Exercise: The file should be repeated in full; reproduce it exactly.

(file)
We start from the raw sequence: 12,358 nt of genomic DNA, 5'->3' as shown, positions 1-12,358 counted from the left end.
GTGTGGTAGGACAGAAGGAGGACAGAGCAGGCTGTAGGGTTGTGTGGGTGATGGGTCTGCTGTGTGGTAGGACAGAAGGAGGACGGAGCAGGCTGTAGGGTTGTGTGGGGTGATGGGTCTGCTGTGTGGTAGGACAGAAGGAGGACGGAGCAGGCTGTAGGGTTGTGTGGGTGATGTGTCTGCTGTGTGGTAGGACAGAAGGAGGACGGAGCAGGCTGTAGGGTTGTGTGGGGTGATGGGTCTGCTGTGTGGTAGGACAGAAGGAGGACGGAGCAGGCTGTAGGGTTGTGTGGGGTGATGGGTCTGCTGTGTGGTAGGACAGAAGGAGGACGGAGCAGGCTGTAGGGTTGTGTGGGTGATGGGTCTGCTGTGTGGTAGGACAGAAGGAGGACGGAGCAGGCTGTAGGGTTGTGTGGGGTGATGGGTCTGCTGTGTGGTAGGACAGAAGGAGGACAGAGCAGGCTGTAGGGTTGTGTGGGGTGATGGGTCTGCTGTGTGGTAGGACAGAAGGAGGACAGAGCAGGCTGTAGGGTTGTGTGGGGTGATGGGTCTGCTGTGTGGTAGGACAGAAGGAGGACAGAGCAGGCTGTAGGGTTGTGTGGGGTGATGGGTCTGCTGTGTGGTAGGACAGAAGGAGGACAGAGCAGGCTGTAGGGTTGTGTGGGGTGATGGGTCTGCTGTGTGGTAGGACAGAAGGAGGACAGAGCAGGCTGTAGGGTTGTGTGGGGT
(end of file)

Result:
We start from the raw sequence: 12,358 nt of genomic DNA, 5'->3' as shown, positions 1-12,358 counted from the left end.
GTGTGGTAGGACAGAAGGAGGACAGAGCAGGCTGTAGGGTTGTGTGGGTGATGGGTCTGCTGTGTGGTAGGACAGAAGGAGGACGGAGCAGGCTGTAGGGTTGTGTGGGGTGATGGGTCTGCTGTGTGGTAGGACAGAAGGAGGACGGAGCAGGCTGTAGGGTTGTGTGGGTGATGTGTCTGCTGTGTGGTAGGACAGAAGGAGGACGGAGCAGGCTGTAGGGTTGTGTGGGGTGATGGGTCTGCTGTGTGGTAGGACAGAAGGAGGACGGAGCAGGCTGTAGGGTTGTGTGGGGTGATGGGTCTGCTGTGTGGTAGGACAGAAGGAGGACGGAGCAGGCTGTAGGGTTGTGTGGGTGATGGGTCTGCTGTGTGGTAGGACAGAAGGAGGACGGAGCAGGCTGTAGGGTTGTGTGGGGTGATGGGTCTGCTGTGTGGTAGGACAGAAGGAGGACAGAGCAGGCTGTAGGGTTGTGTGGGGTGATGGGTCTGCTGTGTGGTAGGACAGAAGGAGGACAGAGCAGGCTGTAGGGTTGTGTGGGGTGATGGGTCTGCTGTGTGGTAGGACAGAAGGAGGACAGAGCAGGCTGTAGGGTTGTGTGGGGTGATGGGTCTGCTGTGTGGTAGGACAGAAGGAGGACAGAGCAGGCTGTAGGGTTGTGTGGGGTGATGGGTCTGCTGTGTGGTAGGACAGAAGGAGGACAGAGCAGGCTGTAGGGTTGTGTGGGGT